Callista Gingrich’s nomination as U.S. ambassador to the Vatican, first mentioned as a possibility back in January, looks to be a done deal. Numerous media sources are reporting that the third wife of former Georgia congressman and U.S. Speaker of the House Newt Gingrich, is President Donald Trump’s choice to represent his administration at the Holy See. CNN said Sunday that the White House hopes to make the formal announcement before Trump meets with Pope Francis on May 24 in Rome.
Callista Gingrich, 51, is a lifelong Catholic who is credited with playing a major role in her husband’s conversion from Southern Baptist to Catholic in 2009. But she’s also been an object of controversy, beginning with her November 1999 deposition during Newt Gingrich’s divorce from his second wife, Marianne. Then known as Callista Bisek, she admitted that her affair with Newt had begun six years earlier, when he was a congressman representing Georgia’s 6th District. (Interesting related fact: That’s the same district that’s now the focus of the special election between Democrat Jon Ossoff and Republican Karen Handel to replace Tom Price, who gave up the seat when he became Trump’s Secretary of Health and Human Services.)
Newt and Callista Gingrich married in August 2000 and currently live in McLean, Virginia. At one point, her husband was considered in the running for Trump’s pick for vice president; now with Callista getting a presidential nod, here are some other things to know about the likely next ambassador to the Vatican:
Her family -- and social media -- know her as something other than “Callista:” To her 13,000 Twitter followers, she’s @CallyGingrich. To her family in Whitehall, Wisconsin, where she was born Callista Louise Bisek and graduated as valedictorian from Whitehall Memorial High School in 1984, she’s “Cally Lou.”
Wisconsin brought her to Washington D.C.: After graduating cum laude in music in 1988 from Luther College in Decorah, Iowa, she became an intern in Wisconsin Republican Steve Gunderson’s congressional office. That became a fulltime job until 1995, when she moved to the House Committee on Agriculture where she worked as Chief Clerk until 2007.
She’s got the music in her: She started playing piano in third grade and was already singing with the Capitol Hill Chorale in the mid-1990’s when a friend encouraged her to audition for the choir of Washington’s Basilica of the National Shrine of the Immaculate Conception -- the country’s largest Catholic church. “They needed altos,” Callista Gingrich told the Washington Post in 2011, about the paid, professional gig she’s held ever since. She also plays French horn in the City of Fairfax (Va.) band, an all-volunteer operation that’s partially funded by the Gingrich Foundation, of which she’s president. Among its charitable contributions: Establishing the Newt L. and Callista L. Gingrich Scholarship to benefit instrumental music majors at her alma mater, Luther College.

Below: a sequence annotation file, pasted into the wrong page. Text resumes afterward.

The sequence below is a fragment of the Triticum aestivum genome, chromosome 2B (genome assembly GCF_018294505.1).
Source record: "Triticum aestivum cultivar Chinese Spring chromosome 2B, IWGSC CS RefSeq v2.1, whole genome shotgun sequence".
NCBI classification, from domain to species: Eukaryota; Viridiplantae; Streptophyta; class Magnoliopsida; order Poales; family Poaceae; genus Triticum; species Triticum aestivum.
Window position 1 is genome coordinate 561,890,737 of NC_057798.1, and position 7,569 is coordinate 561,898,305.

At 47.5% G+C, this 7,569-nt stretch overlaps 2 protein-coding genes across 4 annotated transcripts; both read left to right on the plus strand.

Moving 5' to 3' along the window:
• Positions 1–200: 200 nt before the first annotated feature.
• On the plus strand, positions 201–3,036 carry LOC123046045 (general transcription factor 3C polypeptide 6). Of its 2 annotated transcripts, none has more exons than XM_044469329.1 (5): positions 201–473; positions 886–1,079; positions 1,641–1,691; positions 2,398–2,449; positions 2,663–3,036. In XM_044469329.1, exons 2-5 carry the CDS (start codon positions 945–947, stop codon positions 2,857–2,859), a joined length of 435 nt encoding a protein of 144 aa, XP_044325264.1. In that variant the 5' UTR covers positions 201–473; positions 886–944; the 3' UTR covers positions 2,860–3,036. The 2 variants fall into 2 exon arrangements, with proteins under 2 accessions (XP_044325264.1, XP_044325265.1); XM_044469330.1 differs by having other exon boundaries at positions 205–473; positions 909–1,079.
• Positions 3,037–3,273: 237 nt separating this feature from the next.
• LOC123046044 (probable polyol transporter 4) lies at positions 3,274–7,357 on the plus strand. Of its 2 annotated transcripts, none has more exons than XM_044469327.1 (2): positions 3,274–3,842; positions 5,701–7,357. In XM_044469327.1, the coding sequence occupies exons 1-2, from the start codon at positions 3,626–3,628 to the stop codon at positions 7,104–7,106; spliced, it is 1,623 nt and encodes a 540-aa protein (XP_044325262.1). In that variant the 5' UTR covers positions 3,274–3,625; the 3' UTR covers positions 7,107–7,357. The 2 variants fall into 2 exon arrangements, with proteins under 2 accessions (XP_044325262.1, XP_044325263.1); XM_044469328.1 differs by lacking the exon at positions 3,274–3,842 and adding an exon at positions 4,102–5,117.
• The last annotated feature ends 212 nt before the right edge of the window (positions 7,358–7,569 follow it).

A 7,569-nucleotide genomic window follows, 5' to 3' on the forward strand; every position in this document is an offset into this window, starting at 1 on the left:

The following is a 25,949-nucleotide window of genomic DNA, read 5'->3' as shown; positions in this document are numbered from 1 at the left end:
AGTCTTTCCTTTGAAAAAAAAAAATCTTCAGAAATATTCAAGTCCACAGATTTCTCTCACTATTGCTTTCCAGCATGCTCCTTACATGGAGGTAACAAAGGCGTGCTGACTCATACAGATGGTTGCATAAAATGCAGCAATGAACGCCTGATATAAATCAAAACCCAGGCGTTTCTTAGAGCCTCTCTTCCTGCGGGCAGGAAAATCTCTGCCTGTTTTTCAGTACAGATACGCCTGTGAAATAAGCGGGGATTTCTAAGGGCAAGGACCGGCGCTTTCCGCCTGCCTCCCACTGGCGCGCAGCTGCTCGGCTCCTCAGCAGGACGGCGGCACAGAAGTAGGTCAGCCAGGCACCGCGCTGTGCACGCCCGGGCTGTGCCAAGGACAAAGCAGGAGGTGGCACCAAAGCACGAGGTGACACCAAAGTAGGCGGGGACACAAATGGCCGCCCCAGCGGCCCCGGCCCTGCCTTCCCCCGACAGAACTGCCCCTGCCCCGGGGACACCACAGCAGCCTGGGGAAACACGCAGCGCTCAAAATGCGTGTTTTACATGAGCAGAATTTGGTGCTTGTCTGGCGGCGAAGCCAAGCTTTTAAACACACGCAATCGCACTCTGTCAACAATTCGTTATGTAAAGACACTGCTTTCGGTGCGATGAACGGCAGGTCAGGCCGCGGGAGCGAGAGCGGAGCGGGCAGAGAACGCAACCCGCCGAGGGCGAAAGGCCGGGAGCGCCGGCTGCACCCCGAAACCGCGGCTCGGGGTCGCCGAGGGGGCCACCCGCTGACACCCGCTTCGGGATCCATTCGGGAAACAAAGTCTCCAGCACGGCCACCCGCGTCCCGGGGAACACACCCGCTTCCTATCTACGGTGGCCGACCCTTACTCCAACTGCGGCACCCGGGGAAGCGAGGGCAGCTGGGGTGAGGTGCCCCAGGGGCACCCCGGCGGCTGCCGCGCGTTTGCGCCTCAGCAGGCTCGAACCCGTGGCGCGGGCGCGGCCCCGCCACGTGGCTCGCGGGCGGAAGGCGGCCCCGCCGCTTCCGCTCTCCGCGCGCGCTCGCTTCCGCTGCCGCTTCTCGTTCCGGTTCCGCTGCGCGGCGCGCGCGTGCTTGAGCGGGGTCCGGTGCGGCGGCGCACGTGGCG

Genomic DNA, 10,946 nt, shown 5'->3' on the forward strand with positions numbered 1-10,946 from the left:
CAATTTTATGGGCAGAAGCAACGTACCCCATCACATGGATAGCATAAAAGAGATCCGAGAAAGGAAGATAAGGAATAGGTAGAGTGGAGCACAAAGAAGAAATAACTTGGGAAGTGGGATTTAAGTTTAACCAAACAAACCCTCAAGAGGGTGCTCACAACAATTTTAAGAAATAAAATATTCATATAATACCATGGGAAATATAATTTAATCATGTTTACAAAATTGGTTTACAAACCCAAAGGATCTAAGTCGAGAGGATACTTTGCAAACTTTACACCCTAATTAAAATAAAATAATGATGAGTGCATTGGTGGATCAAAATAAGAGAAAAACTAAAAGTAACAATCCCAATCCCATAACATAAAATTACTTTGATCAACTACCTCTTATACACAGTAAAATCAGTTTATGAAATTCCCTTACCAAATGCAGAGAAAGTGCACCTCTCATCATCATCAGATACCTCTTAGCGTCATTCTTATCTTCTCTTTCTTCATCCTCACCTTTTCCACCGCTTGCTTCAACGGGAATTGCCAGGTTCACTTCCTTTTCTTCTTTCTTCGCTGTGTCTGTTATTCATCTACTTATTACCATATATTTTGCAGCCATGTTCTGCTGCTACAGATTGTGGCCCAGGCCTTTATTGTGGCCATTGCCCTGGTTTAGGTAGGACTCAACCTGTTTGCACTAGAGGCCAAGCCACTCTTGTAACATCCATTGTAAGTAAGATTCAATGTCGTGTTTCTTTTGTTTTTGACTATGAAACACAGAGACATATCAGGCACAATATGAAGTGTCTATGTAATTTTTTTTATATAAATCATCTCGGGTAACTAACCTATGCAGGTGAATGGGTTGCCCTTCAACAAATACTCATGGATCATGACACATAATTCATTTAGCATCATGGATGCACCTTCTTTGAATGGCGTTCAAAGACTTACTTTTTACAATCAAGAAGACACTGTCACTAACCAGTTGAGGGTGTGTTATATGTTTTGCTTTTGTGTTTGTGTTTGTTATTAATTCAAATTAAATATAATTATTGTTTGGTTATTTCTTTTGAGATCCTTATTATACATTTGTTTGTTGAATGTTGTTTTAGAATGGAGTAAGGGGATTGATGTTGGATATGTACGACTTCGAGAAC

She’s been a lightning rod for criticism at times: Years after their affair was revealed, in June 2011, at least 16 aides and advisers quit Newt Gingrich’s presidential campaign; insiders at least partially blamed tension caused by Callista’s enormous influence on her husband’s thinking and schedule. She was the one who encouraged him to take a luxury cruise to the Greek Isles just weeks after he entered the race, they said, adding that the candidate had sought to book campaign trips around her choir practice schedule. Gingrich defended his wife and their closeness, saying, “I think most couples would find that refreshing and not a problem.” In April 2012, he suspended his campaign and endorsed the eventual nominee, Mitt Romney.
Related video: Newt Gingrich: “I would listen carefully if Trump calls about VP”
She makes documentaries and writes children’s books: As president of Gingrich Productions, Callista has produced and hosted with Newt more than a half-dozen historical and public policy documentaries (including one on Pope John Paul II) with titles like “America at Risk,” “Rediscovering God in America” and “We Have the Power.” She’s also the author of six children’s books (No. 7 comes out next October) featuring Ellis the Elephant (”Ellis meets some of America’s greatest presidents and discovers how they have led our country throughout American history,” is the description of “Hail to the Chief,” released in October 2016).
Support real journalism. Support local journalism. Subscribe to The Atlanta Journal-Constitution today. See offers.
Your subscription to the Atlanta Journal-Constitution funds in-depth reporting and investigations that keep you informed. Thank you for supporting real journalism.